While higher inpatient spending in Massachusetts has been linked to rising prices and acuity levels, the Massachusetts Health Policy Commission reinforced its findings that state residents may not actually be getting sicker.
Despite a nearly 14% decline in commercial inpatient utilization from 2013 to 2018, inpatient spending grew about 11%, according to the commission's annual cost trends report. Higher prices and acuity inflated spending, the commission's analysis of quality metrics and coding frequency shows.
Inpatient acuity grew more than 10% over that span while length of stay only inched up 1.5% and intensive and critical care days fell almost 10%. Commissioner David Cutler said this puzzled him during Tuesday's board meeting.
When the commission polled payers and providers about that trend, they attributed it to the aging population, better EHRs that improved documentation, coding integrity initiatives and the increasing burden of chronic disease. But aging only explains a fraction of the 11.7% increase in commercial member risk scores from 2013 to 2018. A shift in the prevalence of chronic diseases in certain populations and decline in others essentially offsets itself, Cutler said.
"Life expectancy doesn't grow over this time period, so there is nothing we can find that suggests we are getting sicker as a state," he said.
The commission's preliminary report pointed to higher coding severity for chronic obstructive pulmonary disease. Its final report highlighted a 180% increase from 2010 to 2018 in inpatient discharges associated with septicemia, or blood poisoning. But the number of inpatient discharges associated with conditions that often lead to septicemia—pneumonia, fever, respiratory and gastrointestinal infections, cellulitis and urinary tract infections—decreased 14% to 19% over that span.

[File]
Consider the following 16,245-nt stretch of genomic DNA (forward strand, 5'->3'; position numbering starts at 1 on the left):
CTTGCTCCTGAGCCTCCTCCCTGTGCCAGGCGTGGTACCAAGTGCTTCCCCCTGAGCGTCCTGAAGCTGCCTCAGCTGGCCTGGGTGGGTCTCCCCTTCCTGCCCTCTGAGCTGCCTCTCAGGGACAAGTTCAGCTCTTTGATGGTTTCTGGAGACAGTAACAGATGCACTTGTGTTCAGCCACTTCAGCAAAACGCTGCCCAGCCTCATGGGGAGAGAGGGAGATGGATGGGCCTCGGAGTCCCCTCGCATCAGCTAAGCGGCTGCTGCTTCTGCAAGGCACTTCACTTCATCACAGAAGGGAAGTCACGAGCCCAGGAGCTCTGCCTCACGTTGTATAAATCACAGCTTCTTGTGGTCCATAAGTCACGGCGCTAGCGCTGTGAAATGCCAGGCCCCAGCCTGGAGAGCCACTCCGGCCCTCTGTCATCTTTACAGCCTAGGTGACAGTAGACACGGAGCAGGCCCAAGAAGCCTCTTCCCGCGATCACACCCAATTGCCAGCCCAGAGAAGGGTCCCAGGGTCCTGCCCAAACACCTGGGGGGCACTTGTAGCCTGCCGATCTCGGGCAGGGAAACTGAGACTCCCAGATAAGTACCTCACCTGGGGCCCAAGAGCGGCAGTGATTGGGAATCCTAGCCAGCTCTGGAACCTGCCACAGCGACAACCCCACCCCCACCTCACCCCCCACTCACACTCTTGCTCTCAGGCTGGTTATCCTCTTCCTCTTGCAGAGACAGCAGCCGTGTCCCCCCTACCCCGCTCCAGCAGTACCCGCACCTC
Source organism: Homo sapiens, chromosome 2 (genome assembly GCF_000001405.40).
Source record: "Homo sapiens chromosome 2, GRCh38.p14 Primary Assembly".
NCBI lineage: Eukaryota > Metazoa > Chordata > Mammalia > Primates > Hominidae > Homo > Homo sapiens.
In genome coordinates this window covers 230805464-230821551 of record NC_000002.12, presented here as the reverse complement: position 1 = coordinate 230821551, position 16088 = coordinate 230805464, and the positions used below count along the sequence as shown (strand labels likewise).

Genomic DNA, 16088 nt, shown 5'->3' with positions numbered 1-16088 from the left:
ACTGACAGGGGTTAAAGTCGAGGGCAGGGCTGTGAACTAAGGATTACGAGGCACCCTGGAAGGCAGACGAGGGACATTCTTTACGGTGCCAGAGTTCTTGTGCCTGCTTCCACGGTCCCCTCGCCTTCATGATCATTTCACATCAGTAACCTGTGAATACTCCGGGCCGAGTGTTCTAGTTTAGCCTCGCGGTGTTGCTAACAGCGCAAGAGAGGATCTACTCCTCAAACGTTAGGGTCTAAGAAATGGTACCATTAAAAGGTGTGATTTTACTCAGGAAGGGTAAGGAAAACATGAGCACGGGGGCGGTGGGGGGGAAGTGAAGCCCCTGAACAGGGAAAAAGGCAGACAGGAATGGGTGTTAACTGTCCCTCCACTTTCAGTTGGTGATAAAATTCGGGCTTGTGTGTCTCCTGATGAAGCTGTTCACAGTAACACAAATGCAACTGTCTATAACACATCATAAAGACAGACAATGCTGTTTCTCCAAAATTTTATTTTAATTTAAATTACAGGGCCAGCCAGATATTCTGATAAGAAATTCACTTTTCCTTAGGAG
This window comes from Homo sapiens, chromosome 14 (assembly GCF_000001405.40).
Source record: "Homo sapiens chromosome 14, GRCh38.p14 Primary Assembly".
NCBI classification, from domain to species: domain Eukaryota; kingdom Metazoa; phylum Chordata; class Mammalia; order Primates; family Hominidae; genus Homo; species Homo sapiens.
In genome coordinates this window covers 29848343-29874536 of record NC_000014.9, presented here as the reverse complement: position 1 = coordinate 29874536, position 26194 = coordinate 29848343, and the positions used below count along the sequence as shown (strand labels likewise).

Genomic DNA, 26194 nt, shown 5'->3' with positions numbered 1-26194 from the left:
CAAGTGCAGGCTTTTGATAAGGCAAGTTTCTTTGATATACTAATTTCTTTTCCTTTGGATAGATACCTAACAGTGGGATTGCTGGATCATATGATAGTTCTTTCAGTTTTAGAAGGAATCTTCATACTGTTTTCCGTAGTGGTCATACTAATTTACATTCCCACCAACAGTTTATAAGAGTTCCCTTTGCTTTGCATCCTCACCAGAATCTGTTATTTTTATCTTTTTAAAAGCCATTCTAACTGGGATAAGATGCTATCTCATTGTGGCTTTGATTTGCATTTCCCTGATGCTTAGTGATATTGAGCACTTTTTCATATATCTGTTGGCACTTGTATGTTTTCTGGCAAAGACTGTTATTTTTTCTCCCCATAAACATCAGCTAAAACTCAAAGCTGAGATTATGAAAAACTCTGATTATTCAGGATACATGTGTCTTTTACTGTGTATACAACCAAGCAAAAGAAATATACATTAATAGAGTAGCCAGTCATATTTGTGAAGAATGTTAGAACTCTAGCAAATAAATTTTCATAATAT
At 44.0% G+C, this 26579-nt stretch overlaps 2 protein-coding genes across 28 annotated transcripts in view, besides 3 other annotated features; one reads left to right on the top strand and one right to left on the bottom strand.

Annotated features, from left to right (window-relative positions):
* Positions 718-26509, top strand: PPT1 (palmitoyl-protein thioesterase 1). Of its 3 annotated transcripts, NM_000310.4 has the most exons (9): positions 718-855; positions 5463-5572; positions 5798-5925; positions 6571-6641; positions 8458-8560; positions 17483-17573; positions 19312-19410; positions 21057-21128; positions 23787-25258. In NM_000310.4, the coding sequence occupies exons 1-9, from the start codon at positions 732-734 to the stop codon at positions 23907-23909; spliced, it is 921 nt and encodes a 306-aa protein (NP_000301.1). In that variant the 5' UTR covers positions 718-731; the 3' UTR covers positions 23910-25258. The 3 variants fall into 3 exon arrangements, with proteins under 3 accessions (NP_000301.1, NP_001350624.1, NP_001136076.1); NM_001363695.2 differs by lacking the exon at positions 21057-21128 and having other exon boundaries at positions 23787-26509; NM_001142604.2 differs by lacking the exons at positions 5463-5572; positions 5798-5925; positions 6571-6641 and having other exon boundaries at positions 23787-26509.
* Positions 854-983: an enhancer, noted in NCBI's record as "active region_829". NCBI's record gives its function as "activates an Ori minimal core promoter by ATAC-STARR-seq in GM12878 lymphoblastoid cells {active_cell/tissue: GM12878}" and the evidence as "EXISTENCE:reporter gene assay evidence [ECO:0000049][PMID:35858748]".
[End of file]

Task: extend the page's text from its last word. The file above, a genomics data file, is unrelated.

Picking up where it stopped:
When the commission asked researchers about analyzing septicemia trends, they said they use clinical rather than administrative data because there is so much coding of septicemia that is more on the margin and subjective.
"Coders have latched onto this," said Laura Nasuti, an associate director at the commission. "There are coding blogs and groups that help promote the coding of septicemia, which if it is true septicemia and it is early detection that is great, but unfortunately we see here that there is financial incentive to be aggressively coding septicemia."
The average payment for pneumonia commercial claims is around $12,000 compared to $23,000 for septicemia, Nasuti added.
Both Partners HealthCare and Beth Israel Lahey Health, the two largest health systems in the state, cited "new or improved EHRs that have increased your ability to document diagnostic information" as a major factor in rising acuity levels and risk scores. The Massachusetts Health & Hospital Association echoed that sentiment in a statement.
Industry observers and health systems executives have said a decrease in length of stay and ICU utilization could indicate that hospitals are becoming more efficient and savvy in their treatment plans; higher acuity levels reflect better documentation, tools and assessment of complex patients. Skeptics argue that hospitals are improperly gaming the system to maximize revenue.
Health insurers have perfected a way to wring billions more in revenue from the Medicare program by adding diagnosis codes and increasing risk-adjustment payment, which is legal if the documentation supports it. Hospitals also have the right to "take full advantage of coding opportunities to maximize Medicare payment that is supported by documentation in the medical record," according to a recent ruling.
Meanwhile, hospitals are the biggest drivers of the $3.6 trillion healthcare system, accounting for around a third of total spending. Hospitals continue to consolidate, including Partners and Beth Israel Lahey, which has been linked to higher prices and lower quality.
The commission found that annual risk-adjusted medical spending was $1,500, or 33% higher, for patients treated by Partners physicians—the highest-cost provider in the state—compared with the lowest-cost Atrius Health.
Part of that is related to the persistence of unnecessary or low-value treatment. On average, more than 1 in 4 hospital patients received unnecessary pre-operative tests, the commission's data show.
Rising hospital spending is disproportionately affecting lower-income individuals. Nearly 40 cents of every additional dollar earned by Massachusetts families between 2016 and 2018 went to healthcare, while wages have hardly kept up with inflation. Also, the annual Massachusetts employee premium contribution for low-wage employees ($8,196) is significantly greater than higher-wage employees ($5,377), according to the commission.